SCQF Level: 08
Module Code: PSY202
Credit Value: 20
Term: Term 1
School: School of Social and Health Sciences
This module will examine the many grandiose claims that are peddled as 'psychological fact' by the media, e.g. listening to classical music will improve a child's IQ. Many industries have been based on dubious claims about the human brain and behaviour. Here we will discuss such claims and evaluate if they have substance. The module is student-led with the cohort contributing to setting of the curriculum. The majority of taught time is small group teaching guided by an academic facilitator. Students are required to actively participate in class discussions.
The aim of this Module is to provide the student with a better understanding of the difference between 'pop psychology' and scientific evaluation. It provides the opportunity to develop oral communication skills and develop a more critical reading perspective. There will also be the opportunity to develop science writing skills.
By the end of this module the student should be able to:
1. Identify and evaluate the scientific evidence surrounding a number of popular myths about the mind and behaviour.
2. Be better placed to communicate effectively in a small group setting.
3. Write effectively and succinctly for an academic audience.
4. Develop more critical evaluation skills and to improve research and library skills.
5. Formulate and present an argument in spoken and written forms from a wide number of fields in psychology.
1 Paranormal Beliefs and Experiences
Exploring the cognitive and perceptual factors that underlie such beliefs.
2 Myths about the Brain
Do we only use 10% of our brains? Is a bigger brain a better brain? Does listening to Mozart improve a child's IQ etc.
3 Myths about our Mind
What evidence is there for out of body experiences? Can we use our mind to cure cancer and other ailments? Is there such a thing as a 'gay gene'?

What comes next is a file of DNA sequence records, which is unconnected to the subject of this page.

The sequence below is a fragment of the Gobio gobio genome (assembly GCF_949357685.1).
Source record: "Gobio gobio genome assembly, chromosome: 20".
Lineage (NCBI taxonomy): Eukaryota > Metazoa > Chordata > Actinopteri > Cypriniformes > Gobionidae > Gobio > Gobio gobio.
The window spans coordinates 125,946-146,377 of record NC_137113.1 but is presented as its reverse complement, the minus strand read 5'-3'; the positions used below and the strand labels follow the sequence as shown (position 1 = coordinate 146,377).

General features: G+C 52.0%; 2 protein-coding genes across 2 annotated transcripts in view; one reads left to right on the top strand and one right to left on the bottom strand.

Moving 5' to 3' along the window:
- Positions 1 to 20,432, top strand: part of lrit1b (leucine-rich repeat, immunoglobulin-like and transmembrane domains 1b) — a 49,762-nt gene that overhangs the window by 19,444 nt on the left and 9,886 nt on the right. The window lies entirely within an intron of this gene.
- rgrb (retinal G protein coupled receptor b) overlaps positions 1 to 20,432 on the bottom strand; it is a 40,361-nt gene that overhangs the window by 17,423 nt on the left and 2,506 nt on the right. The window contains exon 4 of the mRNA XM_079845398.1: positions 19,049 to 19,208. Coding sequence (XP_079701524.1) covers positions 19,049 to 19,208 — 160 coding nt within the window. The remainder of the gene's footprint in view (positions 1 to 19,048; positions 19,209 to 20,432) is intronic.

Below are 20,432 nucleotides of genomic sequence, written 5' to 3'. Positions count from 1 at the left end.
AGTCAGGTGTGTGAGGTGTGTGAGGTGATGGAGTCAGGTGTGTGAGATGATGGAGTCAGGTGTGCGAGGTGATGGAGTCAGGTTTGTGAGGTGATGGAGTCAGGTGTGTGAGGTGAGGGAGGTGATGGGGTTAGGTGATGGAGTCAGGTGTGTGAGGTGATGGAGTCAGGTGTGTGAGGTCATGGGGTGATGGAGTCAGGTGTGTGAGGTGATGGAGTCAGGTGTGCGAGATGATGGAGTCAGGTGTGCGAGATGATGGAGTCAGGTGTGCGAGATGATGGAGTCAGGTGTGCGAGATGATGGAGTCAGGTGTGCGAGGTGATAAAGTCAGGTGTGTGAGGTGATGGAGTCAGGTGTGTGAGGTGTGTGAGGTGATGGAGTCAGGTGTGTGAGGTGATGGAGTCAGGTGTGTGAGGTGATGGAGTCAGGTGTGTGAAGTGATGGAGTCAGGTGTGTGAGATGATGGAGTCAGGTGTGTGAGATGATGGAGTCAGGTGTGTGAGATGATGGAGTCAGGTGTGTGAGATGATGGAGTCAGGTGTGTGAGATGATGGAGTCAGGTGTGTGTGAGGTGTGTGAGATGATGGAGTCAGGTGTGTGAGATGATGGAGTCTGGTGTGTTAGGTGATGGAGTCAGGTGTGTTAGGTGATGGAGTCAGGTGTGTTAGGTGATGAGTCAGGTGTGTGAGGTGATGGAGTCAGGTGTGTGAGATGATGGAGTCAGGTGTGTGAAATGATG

4 Myths about Language
The truth about deception. Beliefs about the bilingual mind. Can we talk to the dead?
5 Value of studying animal minds
Can we learn anything about human behaviour from studying animal minds?
Statement on Teaching, Learning and Assessment
This module is designed to give students the opportunity to develop critical evaluation skills and to improve their library research skills. Particular emphasis will be placed on writing skills and developing the ability to formulate and present an argument in spoken and written form. Students will engage with published research material and learn how to evaluate this in terms of reliability, validity and the appropriateness of the methodology employed, whilst developing an understanding of psychological concepts relevant to a number of fields of psychology. Students will need to work closely with other students when discussing the merits of the material brought to the discussion sessions. This module is largely based on discussion. There will be one introductory session followed by four peer-led group discussion sessions overseen by an academic facilitator, and "drop in" session arranged to support the summative assessments. Students will be expected to attend and participate in ALL peer led group discussions. Unit 1 will be submission of a summary report (500 words) related to one of the first two discussion sessions. This will also be used for a formative, peer-grading exercise in structured feedback week (week 7). Unit 2 will be a second summary report (750 words) on one of the topic areas covered in the final two discussion sessions. This class involves self-directed learning that will help facilitate the discussion sessions. The assessed work evaluates the student's achievements in combining the theoretical knowledge (intellectual), the real-word practices (professionalism) and the experiential reflections (personal) towards becoming an active citizen.
Teaching and Learning Work Loads
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Credit Value – The total value of SCQF credits for the module. 20 credits are the equivalent of 10 ECTS credits. A full-time student should normally register for 60 SCQF credits per semester.